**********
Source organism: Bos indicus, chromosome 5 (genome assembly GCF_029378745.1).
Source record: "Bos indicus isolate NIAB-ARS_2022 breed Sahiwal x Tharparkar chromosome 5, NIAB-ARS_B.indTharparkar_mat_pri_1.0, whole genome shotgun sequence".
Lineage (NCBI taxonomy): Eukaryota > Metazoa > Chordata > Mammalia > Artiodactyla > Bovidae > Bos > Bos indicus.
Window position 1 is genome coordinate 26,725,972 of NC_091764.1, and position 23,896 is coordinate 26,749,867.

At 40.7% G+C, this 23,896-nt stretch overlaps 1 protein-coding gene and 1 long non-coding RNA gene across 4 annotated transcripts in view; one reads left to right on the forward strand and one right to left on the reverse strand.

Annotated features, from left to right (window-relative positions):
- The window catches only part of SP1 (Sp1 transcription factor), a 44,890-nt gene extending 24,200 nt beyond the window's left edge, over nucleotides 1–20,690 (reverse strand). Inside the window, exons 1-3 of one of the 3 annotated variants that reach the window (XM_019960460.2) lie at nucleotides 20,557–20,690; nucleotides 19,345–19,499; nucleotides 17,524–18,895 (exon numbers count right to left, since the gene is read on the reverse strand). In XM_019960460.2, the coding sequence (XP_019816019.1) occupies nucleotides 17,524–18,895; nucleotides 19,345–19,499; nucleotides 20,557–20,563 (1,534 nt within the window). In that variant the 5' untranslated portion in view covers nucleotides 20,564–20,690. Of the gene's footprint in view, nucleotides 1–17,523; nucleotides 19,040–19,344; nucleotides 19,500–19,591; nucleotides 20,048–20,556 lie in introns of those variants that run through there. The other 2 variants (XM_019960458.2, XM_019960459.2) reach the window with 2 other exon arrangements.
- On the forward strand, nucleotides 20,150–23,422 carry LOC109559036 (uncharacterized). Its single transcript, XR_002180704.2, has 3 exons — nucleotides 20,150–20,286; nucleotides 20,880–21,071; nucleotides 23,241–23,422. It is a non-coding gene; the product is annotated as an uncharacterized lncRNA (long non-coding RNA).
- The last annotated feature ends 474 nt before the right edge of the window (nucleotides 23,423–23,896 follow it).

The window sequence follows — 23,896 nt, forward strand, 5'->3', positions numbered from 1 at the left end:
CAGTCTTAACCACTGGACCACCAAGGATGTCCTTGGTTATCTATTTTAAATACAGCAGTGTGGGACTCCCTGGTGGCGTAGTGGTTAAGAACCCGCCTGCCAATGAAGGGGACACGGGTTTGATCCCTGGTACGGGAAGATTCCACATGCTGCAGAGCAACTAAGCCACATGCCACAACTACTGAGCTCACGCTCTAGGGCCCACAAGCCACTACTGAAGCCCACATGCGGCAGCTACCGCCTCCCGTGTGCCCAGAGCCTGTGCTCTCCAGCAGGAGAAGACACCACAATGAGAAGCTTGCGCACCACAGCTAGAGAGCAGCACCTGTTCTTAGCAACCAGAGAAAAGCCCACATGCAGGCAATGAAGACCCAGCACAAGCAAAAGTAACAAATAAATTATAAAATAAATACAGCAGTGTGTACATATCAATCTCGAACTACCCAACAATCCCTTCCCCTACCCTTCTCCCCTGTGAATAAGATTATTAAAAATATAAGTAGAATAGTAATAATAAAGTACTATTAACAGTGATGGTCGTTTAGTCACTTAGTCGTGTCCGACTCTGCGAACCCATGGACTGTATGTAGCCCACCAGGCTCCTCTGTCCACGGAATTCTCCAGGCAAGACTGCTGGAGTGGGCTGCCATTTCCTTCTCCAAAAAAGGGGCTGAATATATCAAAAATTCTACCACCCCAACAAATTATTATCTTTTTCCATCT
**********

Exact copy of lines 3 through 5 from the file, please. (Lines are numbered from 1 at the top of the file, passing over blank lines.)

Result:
Lineage (NCBI taxonomy): Eukaryota > Metazoa > Chordata > Mammalia > Artiodactyla > Bovidae > Bos > Bos indicus.
Window position 1 is genome coordinate 26,725,972 of NC_091764.1, and position 23,896 is coordinate 26,749,867.

At 40.7% G+C, this 23,896-nt stretch overlaps 1 protein-coding gene and 1 long non-coding RNA gene across 4 annotated transcripts in view; one reads left to right on the forward strand and one right to left on the reverse strand.